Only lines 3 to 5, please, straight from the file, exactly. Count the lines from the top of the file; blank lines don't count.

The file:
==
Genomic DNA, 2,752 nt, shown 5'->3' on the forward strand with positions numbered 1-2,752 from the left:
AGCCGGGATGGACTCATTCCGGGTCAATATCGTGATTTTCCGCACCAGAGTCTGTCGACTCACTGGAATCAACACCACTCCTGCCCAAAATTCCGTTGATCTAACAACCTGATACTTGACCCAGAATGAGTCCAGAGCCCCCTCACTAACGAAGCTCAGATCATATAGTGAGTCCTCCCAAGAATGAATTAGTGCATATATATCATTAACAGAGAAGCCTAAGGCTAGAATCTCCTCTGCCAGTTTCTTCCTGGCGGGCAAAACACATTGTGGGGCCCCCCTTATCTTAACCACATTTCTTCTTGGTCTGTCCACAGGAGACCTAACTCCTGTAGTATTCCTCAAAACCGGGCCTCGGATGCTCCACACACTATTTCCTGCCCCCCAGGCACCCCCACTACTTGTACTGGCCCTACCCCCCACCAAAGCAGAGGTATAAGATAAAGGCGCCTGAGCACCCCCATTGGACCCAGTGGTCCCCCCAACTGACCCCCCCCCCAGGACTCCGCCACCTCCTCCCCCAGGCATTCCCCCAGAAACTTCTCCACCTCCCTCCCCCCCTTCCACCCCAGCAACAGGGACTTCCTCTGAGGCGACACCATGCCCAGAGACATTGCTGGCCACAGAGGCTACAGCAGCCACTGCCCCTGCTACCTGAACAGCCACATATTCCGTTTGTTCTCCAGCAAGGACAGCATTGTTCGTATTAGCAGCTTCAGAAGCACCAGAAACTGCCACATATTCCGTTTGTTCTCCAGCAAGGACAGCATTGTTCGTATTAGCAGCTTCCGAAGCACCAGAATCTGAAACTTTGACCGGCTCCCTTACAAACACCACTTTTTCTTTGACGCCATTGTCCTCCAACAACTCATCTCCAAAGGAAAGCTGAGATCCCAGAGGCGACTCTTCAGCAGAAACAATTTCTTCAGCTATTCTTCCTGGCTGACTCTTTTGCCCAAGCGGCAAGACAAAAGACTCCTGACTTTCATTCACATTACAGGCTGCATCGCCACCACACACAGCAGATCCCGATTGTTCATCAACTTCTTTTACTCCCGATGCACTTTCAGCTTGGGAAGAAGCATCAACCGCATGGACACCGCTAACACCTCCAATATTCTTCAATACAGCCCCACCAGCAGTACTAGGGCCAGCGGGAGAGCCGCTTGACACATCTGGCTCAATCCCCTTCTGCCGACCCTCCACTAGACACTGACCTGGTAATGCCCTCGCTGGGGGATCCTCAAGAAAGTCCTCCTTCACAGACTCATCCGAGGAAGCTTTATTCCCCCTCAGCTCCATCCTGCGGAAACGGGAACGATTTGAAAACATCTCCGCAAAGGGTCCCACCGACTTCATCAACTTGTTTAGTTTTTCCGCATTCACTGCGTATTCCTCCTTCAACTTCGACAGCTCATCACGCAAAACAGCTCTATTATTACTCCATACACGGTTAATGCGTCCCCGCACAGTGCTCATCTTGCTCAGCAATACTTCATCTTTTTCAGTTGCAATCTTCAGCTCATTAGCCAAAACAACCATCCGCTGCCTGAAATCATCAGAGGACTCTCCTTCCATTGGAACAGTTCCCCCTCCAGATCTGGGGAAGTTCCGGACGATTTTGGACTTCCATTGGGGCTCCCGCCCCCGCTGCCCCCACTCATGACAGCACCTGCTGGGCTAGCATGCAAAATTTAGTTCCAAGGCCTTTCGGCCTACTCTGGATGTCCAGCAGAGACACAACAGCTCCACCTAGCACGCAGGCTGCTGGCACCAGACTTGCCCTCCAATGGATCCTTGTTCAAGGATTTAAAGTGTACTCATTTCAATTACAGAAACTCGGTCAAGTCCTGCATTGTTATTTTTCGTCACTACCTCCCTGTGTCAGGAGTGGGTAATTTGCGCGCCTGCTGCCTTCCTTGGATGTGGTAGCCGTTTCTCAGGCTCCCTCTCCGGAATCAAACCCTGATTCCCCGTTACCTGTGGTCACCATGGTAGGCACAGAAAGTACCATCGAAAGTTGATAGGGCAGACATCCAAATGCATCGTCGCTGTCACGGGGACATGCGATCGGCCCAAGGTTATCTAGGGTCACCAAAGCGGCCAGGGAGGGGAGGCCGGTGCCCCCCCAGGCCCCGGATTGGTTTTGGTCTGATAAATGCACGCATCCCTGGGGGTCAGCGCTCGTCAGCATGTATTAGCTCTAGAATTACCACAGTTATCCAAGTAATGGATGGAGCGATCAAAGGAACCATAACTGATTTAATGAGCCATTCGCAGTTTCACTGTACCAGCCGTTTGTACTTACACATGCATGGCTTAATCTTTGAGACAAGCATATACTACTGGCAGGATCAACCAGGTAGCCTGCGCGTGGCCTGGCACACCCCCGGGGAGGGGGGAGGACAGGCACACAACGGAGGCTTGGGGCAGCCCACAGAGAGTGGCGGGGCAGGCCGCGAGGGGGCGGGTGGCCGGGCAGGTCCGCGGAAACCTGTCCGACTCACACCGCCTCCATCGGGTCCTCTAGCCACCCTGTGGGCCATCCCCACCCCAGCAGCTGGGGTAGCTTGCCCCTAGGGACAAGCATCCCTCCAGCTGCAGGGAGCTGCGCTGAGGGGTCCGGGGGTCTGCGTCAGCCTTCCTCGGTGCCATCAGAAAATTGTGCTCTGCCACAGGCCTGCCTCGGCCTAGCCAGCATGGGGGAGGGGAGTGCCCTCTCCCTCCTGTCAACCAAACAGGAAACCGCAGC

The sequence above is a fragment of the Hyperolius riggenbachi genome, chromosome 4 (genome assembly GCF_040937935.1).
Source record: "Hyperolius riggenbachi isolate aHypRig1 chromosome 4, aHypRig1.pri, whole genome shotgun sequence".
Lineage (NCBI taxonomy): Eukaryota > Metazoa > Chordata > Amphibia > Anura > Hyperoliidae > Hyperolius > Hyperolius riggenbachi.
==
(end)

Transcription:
The sequence above is a fragment of the Hyperolius riggenbachi genome, chromosome 4 (genome assembly GCF_040937935.1).
Source record: "Hyperolius riggenbachi isolate aHypRig1 chromosome 4, aHypRig1.pri, whole genome shotgun sequence".
Lineage (NCBI taxonomy): Eukaryota > Metazoa > Chordata > Amphibia > Anura > Hyperoliidae > Hyperolius > Hyperolius riggenbachi.